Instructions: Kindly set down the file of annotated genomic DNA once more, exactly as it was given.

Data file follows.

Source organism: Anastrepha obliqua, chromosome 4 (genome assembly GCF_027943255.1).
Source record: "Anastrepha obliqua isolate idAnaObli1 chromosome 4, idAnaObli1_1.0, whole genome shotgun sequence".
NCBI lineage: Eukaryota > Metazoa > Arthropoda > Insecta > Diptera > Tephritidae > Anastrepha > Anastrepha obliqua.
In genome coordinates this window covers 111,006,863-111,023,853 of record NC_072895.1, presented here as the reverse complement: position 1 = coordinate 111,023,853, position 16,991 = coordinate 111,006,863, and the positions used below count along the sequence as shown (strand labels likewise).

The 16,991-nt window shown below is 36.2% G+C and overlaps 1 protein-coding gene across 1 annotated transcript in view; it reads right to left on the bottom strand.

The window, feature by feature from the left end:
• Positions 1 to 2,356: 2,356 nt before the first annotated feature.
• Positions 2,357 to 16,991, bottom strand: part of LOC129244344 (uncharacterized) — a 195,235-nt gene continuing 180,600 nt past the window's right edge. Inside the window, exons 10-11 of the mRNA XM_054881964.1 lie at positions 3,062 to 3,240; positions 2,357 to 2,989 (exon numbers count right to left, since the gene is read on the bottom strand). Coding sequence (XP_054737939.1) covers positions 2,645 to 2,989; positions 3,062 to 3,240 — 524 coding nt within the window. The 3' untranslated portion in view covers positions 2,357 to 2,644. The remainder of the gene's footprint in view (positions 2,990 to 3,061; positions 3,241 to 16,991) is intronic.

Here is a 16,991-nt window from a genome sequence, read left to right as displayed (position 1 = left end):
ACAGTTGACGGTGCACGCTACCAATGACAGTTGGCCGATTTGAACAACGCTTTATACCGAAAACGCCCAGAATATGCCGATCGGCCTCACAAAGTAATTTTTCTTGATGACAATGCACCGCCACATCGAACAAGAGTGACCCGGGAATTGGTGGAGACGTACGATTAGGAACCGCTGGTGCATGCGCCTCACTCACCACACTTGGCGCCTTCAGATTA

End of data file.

Source organism: Anastrepha obliqua, chromosome 4 (genome assembly GCF_027943255.1).
Source record: "Anastrepha obliqua isolate idAnaObli1 chromosome 4, idAnaObli1_1.0, whole genome shotgun sequence".
NCBI lineage: Eukaryota > Metazoa > Arthropoda > Insecta > Diptera > Tephritidae > Anastrepha > Anastrepha obliqua.
In genome coordinates this window covers 111,006,863-111,023,853 of record NC_072895.1, presented here as the reverse complement: position 1 = coordinate 111,023,853, position 16,991 = coordinate 111,006,863, and the positions used below count along the sequence as shown (strand labels likewise).

The 16,991-nt window shown below is 36.2% G+C and overlaps 1 protein-coding gene across 1 annotated transcript in view; it reads right to left on the bottom strand.

The window, feature by feature from the left end:
• Positions 1 to 2,356: 2,356 nt before the first annotated feature.
• Positions 2,357 to 16,991, bottom strand: part of LOC129244344 (uncharacterized) — a 195,235-nt gene continuing 180,600 nt past the window's right edge. Inside the window, exons 10-11 of the mRNA XM_054881964.1 lie at positions 3,062 to 3,240; positions 2,357 to 2,989 (exon numbers count right to left, since the gene is read on the bottom strand). Coding sequence (XP_054737939.1) covers positions 2,645 to 2,989; positions 3,062 to 3,240 — 524 coding nt within the window. The 3' untranslated portion in view covers positions 2,357 to 2,644. The remainder of the gene's footprint in view (positions 2,990 to 3,061; positions 3,241 to 16,991) is intronic.

Here is a 16,991-nt window from a genome sequence, read left to right as displayed (position 1 = left end):
ACAGTTGACGGTGCACGCTACCAATGACAGTTGGCCGATTTGAACAACGCTTTATACCGAAAACGCCCAGAATATGCCGATCGGCCTCACAAAGTAATTTTTCTTGATGACAATGCACCGCCACATCGAACAAGAGTGACCCGGGAATTGGTGGAGACGTACGATTAGGAACCGCTGGTGCATGCGCCTCACTCACCACACTTGGCGCCTTCAGATTA